Baking Powder Experiment – Biscuits

1 Aug

In my previous article So Many Baking Powders… I examined the differences between the many baking powders which are available in your local grocery store, to help provide you with a greater understanding of how they differ, and give you some guidelines to determine how one might be preferable over another for a particular baking application. I also challenged you, my reader, to experiment with the different baking powder formulations to determine which was best for your specific baking project.

As a follow up to that article, I conducted an experiment in the Lukewarm Legumes Test Kitchen of available formulations of baking powders using a basic recipe for making biscuits utilizing baking powder as a leavening agent. The Baking Powders tested were: Argo, Calumet, Clabber Girl, Rumford, and a Homemade formulation. These are all of the major baking powder formulations available to the general consumer in grocery stores nationwide. The formulation of the store brand baking powder offered by my local grocery matches that of Calumet, which my grocer does not carry, and for which I made a special trip to a local “Epicurean” market to obtain.

Baking Powders

Methodology

In conducting a controlled experiment, the goal of the methodology used is to eliminate all variables except those which are the subject of the experiment.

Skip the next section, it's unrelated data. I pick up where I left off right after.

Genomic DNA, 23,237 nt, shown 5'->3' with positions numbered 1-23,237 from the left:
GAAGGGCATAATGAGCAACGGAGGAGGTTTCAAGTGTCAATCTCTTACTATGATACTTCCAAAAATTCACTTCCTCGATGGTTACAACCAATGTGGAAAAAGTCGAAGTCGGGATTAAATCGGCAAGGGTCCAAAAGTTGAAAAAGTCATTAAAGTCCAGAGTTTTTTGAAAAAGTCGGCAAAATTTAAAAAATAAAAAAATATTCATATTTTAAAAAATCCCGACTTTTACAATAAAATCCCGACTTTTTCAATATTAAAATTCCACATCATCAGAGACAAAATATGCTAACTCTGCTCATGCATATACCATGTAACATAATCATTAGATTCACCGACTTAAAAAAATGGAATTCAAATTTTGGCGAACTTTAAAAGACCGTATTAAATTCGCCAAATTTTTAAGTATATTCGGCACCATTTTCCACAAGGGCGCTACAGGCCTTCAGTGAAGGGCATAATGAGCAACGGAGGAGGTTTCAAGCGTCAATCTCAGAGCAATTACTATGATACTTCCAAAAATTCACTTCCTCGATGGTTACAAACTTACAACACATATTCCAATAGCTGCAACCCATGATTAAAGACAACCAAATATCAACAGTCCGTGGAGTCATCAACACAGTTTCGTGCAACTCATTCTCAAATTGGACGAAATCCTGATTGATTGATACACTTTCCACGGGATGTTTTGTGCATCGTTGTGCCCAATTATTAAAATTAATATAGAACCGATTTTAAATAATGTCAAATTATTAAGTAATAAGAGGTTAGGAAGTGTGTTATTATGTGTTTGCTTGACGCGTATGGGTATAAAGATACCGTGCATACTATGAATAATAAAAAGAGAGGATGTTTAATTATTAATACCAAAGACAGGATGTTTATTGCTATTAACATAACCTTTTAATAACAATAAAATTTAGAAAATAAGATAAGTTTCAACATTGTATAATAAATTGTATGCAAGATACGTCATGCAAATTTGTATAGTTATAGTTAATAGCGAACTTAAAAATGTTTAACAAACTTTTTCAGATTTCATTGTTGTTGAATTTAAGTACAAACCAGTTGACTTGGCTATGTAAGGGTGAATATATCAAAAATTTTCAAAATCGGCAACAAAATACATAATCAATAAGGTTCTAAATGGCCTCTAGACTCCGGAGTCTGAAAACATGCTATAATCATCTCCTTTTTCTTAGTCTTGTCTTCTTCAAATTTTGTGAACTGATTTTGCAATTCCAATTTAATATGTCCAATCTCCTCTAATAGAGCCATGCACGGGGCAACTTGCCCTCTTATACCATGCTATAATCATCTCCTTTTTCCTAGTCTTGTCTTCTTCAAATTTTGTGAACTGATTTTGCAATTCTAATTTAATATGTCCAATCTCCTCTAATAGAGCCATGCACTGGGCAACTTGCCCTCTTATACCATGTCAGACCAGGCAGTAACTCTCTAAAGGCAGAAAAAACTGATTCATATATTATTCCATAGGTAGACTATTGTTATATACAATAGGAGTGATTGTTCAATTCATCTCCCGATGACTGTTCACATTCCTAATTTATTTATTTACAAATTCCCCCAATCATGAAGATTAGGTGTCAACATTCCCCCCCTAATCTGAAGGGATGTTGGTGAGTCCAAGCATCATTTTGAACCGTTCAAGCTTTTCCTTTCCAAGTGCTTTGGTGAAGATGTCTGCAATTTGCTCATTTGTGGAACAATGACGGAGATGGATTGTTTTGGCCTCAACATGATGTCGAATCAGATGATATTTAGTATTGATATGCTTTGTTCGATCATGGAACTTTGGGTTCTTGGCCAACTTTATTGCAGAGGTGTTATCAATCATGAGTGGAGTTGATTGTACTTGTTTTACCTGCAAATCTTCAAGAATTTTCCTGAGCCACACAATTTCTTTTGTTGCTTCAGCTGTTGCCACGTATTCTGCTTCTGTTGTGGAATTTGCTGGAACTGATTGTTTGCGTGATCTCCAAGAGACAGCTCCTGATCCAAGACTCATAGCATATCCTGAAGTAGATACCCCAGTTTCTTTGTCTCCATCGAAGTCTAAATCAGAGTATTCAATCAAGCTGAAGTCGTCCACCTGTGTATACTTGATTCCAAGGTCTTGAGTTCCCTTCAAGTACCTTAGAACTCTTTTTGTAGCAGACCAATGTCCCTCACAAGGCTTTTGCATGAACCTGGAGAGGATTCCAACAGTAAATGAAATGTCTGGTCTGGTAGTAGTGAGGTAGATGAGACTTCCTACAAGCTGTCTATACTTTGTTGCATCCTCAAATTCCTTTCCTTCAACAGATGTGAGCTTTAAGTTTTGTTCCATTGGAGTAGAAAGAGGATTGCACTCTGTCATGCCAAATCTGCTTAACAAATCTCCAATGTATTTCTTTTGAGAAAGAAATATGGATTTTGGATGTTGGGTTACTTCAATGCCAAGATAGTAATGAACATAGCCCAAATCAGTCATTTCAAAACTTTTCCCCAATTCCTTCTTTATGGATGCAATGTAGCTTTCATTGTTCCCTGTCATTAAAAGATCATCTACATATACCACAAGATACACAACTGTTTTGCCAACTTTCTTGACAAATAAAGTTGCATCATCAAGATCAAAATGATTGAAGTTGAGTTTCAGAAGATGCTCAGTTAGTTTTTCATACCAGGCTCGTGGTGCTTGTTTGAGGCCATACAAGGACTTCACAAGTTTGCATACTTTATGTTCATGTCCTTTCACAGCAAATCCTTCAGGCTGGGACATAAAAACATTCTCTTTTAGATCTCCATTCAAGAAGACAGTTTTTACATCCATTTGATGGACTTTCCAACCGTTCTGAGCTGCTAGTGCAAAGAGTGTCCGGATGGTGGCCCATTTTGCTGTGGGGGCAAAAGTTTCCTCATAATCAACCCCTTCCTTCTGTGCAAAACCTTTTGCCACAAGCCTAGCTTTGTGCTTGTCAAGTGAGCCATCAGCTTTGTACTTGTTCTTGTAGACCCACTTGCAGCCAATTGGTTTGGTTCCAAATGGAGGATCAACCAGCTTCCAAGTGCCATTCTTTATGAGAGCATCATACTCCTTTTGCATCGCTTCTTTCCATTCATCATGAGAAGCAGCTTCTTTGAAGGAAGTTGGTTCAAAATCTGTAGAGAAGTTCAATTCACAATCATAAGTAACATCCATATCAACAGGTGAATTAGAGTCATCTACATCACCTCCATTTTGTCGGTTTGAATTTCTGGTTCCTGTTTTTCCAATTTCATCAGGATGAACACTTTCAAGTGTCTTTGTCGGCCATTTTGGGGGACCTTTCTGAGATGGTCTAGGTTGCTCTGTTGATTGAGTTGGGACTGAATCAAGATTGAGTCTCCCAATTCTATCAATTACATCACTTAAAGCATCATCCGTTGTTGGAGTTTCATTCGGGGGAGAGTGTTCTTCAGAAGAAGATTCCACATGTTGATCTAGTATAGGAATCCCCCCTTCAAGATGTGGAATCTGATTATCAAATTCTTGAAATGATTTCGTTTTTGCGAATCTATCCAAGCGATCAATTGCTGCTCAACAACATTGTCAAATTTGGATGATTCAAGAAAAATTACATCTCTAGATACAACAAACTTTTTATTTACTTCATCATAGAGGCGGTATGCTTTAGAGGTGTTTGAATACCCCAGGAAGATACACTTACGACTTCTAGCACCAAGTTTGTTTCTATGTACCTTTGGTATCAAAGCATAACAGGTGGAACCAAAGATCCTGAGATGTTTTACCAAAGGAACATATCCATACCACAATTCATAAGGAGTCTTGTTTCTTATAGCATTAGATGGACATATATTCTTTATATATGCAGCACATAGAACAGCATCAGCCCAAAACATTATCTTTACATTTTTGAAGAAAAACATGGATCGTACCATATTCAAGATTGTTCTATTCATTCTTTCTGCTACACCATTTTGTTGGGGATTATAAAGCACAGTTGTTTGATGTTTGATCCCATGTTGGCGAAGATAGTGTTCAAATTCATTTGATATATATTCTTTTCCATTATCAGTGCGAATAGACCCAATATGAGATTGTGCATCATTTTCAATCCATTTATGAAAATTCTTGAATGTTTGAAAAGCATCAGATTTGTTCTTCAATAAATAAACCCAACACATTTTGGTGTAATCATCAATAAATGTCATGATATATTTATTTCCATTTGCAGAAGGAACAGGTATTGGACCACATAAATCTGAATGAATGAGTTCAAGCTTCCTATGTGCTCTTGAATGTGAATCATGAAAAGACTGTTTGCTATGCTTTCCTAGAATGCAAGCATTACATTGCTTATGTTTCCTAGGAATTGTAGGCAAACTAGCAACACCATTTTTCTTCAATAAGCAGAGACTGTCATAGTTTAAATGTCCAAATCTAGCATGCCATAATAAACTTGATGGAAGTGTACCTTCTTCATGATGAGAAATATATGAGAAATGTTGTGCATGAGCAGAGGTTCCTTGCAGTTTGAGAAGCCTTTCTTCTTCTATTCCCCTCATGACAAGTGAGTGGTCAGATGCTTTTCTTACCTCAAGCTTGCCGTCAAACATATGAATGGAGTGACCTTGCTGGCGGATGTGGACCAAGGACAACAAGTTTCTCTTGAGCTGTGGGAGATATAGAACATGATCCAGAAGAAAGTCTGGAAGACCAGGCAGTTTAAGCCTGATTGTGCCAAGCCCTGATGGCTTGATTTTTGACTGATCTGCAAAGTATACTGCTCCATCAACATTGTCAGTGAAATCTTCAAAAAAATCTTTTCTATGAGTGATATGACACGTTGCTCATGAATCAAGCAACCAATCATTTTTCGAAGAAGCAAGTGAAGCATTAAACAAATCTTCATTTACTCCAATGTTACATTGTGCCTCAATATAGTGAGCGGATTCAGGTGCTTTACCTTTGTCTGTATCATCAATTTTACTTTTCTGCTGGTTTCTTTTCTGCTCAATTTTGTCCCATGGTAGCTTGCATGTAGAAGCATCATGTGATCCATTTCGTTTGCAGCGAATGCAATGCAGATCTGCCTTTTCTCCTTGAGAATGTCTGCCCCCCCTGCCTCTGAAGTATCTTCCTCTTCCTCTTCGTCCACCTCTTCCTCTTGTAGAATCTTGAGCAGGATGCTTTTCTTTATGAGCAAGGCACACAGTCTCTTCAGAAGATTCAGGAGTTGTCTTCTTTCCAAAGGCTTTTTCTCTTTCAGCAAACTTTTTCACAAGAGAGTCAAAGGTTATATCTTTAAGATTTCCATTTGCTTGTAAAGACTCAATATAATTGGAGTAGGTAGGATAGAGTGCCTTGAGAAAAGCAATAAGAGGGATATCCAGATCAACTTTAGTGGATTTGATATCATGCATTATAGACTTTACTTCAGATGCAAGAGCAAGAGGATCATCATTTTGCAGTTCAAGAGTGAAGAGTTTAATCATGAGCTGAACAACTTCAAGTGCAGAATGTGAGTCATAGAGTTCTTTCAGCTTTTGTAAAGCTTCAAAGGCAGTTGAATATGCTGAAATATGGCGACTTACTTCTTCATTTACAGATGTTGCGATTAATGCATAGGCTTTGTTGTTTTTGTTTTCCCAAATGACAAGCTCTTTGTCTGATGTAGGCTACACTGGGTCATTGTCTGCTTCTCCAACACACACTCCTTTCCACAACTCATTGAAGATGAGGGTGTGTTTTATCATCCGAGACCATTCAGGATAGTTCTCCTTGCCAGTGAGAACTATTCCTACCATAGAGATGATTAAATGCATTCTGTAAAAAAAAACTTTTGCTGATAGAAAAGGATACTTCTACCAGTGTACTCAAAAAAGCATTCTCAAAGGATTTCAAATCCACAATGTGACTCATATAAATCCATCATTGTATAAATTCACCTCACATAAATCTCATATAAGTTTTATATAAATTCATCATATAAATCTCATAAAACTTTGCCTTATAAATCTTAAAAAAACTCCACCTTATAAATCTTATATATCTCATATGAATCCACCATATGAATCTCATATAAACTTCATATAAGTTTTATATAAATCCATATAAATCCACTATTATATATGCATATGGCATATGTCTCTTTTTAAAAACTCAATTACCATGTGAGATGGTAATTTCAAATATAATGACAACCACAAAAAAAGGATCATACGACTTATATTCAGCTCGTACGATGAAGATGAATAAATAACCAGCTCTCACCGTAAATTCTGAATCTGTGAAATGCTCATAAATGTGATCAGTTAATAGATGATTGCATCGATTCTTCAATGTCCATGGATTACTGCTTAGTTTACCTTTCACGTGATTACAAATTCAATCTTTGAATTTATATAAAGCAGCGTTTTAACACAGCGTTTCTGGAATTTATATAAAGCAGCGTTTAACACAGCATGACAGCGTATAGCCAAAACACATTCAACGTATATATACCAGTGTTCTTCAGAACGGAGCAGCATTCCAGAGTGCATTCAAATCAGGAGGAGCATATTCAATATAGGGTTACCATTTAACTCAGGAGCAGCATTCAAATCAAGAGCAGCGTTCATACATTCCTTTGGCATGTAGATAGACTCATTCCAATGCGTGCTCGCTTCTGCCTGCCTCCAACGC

This experiment was conducted according to the following process, and to the best of my knowledge eliminated all variables except that which came from the addition of baking powders with different formulas:

1. All biscuits were made using the same recipe. The recipe used to conduct this experiment was the one which is included below.*

2. All biscuits were prepared simultaneously, in the same kitchen, using (other than the baking powder formulations) the same ingredients (from the same batch package), baked in the same oven, at the same temperature, and at the same time.

3. All biscuits were formed with the same cutter to ensure they were of uniform size when going into the oven.

4. All baking powders came from new, unexpired and unopened containers.

Mise En Place - Biscuits

Judging

Judging was performed by a panel of impartial individuals according to three categories of predetermined standards.

The predetermined standards used for judging the biscuits were as follows:

1. External Characteristics

a. Height

b. Weight

c. Spread

d. Crust

e. Color

2. Internal Characteristics

a. Color

b. Moisture

c. Fluffiness

d. Graininess

3. Flavorlevel of pleasantness

A copy of the judging form used in this experiment can be downloaded here.

Biscuits - Baking Powder Experiment

Judging was done by a panel of eight judges in the Lukewarm Legumes Test Kitchen and the biscuits were examined and tasted right after they came out of the oven; while they were still warm and fresh. Baking was done in three batches with separate formulations segregated and served in dishes marked numerically.

Judging results are as follows:

1. External Characteristics

a. Height – All biscuits before placing in the oven were 1/2 inch in height. The biscuit heights after baking were on average the following : Homemade 3/4″; ARGO 1″; Rumford 3/4; Clabber Girl 1″; and Calumet 1 1/4″.

b. Weight – Weight in proportion to size according to the judges were all average, or what was expected.

c. Spread – All biscuits started at 3″ diameter.  The Homemade, Rumford, and Calumet shrunk to 2 1/2 or 3/4. The ARGO and Clabber Girl remained at 3″ diameter.

d. Crust – All biscuits had a balance between crustiness and softness, except the Rumford which was deemed below standard.